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He sung Darius, great and good!
By too severe a fate,
With not a friend to close his eyes.
Revolving, in his altered soul,
The various turns of fate below;
And tears began to flow.
Softly sweet, in Lydian measures,
is toil and trouble:
Never ending, still beginning,
If the world be worth thy winning,
Lovely Thais sits beside thee.
Take the good the gods provide thee.
The prince, unable to conceal his pain,
Gaz’d on the fair,
Who caus'd his care, And sigh’d, and look’d,-sigh’d, and look’d--sigh’dy
and look',-and sigh'd again. At length, with love and wine at once opprest, The vanquish'd victor sunk upon her breast.
Now strike the golden lyre again;
Hark! hark—the horrid sound
And, amaz’d, he stares around.
See the Furies arise!
See the snakes that they rear,
Behold a ghastly band
Each a torch in his hand:
And unbury'd remain,
To the valiant crew.
How they point to the Persian abodes,
The princes applaud with a furious joy, And the king seiz'd a flambeau, with zeal to destroy:
Thais led the way,
To light him to his prey,
Thus, long ago,
And sounding lyre,
At last, divine Cecilia came,
Inventress of the vocal frame:
Enlarg’d the former narrow bounds,
And added length to solemn sounds, With Nature's mother-wit, and arts unknown before.
Let old Timotheus yield the prize;
BYRON Night wanes, the vapours round the mountains curl'd Melt into morn, and Light awakes the world; Man has another day to swell the past, And lead him near to little, but his last; But mighty nature bounds as from her birth, The sun is in the heavens, and life on earth; Flowers in the valley, splendour in the beam, Health on the gale, and freshness in the stream. Immortal man! behold her glories shine, And cry, exulting inly, they are thine! Gaze on, while yet thy gladden'd eye may see; A morrow comes when they are not for thee: And grieve what may above thy senseless bier, Nor earth nor sky will yield a single tear; Nor cloud shall gather more, nor leaf shall fall, Nor gale breathe forth one sigh for thee, for all; But creeping things shall revel in their spoil, And fit thy clay to fertilize the soil.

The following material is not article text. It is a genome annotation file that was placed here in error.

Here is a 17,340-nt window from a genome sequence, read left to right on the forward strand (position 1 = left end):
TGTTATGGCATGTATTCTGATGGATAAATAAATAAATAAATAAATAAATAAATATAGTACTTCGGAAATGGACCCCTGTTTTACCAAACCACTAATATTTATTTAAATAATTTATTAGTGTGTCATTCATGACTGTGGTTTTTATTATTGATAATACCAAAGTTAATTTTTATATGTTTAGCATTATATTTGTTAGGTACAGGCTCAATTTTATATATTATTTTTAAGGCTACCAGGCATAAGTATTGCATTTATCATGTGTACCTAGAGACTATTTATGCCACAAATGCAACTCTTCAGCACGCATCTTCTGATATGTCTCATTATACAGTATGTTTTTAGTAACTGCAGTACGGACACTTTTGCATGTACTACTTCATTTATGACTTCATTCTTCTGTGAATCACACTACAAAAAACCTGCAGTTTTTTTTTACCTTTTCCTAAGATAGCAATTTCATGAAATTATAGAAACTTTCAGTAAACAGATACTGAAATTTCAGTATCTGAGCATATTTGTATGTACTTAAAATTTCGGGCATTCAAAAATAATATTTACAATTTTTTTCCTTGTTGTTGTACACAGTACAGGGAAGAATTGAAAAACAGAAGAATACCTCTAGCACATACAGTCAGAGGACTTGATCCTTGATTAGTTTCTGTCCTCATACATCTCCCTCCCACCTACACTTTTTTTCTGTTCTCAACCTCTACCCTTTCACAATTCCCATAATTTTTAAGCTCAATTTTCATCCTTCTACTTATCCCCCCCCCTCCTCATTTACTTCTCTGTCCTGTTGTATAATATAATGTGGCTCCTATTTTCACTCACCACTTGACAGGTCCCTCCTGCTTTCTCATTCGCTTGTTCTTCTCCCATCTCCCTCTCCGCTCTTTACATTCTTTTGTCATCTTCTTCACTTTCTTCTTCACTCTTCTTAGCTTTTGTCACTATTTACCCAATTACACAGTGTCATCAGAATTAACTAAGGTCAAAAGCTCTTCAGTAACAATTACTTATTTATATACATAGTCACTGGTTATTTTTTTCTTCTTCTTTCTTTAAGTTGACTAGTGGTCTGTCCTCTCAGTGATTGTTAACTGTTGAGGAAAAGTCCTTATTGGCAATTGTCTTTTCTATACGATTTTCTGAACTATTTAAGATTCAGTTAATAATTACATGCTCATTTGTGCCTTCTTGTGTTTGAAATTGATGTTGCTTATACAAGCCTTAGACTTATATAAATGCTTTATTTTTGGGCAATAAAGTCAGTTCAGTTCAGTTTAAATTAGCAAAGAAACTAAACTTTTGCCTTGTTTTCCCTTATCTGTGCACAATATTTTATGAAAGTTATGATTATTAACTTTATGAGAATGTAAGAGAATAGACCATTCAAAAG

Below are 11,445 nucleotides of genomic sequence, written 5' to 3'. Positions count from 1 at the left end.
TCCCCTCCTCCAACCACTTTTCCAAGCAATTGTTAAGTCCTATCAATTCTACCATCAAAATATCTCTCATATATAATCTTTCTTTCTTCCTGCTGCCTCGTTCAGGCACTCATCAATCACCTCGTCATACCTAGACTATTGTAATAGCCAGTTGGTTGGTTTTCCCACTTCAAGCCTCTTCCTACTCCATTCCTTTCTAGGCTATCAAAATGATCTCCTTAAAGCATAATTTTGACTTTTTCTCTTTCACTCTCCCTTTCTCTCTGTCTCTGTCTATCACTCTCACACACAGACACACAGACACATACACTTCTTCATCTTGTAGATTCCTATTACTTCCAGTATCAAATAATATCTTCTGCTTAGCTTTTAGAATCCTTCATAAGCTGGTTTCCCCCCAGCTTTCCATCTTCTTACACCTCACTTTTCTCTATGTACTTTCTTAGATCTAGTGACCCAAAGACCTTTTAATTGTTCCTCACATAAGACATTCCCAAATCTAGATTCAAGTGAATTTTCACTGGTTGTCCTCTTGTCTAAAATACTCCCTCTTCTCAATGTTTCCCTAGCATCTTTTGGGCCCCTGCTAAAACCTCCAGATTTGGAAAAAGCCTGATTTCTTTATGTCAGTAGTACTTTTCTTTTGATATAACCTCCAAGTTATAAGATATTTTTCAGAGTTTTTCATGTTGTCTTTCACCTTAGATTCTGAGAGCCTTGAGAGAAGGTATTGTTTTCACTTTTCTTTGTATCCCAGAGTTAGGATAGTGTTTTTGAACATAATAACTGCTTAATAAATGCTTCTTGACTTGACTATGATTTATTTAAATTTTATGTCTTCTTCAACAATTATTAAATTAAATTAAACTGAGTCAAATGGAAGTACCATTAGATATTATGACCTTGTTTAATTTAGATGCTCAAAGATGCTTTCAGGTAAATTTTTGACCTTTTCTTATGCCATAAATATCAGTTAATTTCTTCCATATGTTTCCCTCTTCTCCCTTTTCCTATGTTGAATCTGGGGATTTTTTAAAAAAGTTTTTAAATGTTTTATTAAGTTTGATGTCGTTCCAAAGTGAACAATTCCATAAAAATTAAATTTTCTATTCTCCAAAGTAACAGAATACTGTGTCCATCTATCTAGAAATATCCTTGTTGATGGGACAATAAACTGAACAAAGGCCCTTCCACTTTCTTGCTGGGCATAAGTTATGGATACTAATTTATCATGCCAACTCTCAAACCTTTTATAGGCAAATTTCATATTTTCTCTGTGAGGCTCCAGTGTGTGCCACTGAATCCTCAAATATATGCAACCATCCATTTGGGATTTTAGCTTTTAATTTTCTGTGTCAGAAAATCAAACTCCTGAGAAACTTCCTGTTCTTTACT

That fires not, wins not, weeps not, now,
And but for that chill changeless brow, Where cold Obstruction's apathy Appals the gazing mourner's heart, As if to him it could impart The doom he dreads, yet dwells upon; Yes, but for these and these alone, Some moments, ay, one treacherous hour, He still might doubt the tyrant's power; So fair, so calm, so softly seal'd, The first, last look by death reveal'd! Such is the aspect of this shore; "Tis Greece, but living Greece no more! So coldly sweet, so deadly fair, We start, for soul is wanting there. Hers is the loveliness in death, That parts not quite with parting breath; But beauty with that fearful bloom, That hue which haunts it to the tomb; Expression's last receding ray, A gilded halo hovering round decay, The farewell beam of Feeling past away! Spark of that flame, perchance of heavenly birth, Which gleams, but warms no more its cherish'd earth!
CANTO 1V CLLXXVII,
In deeming such inhabit many a spot?
There is a pleasure in the pathless woods,
By the deep Sea, and music in its roar:
Roll on, thou deep and dark blue ocean-roll!
He sinks into thy depths with bubbling groan, Without a grave, unknell'd, uncoffin'd, and unknown.
His steps are not upon thy paths,—thy fields
His petty hope in some near port or bay,
The armaments which thunderstrike the walls
Thy shores are empires, changed in all save thee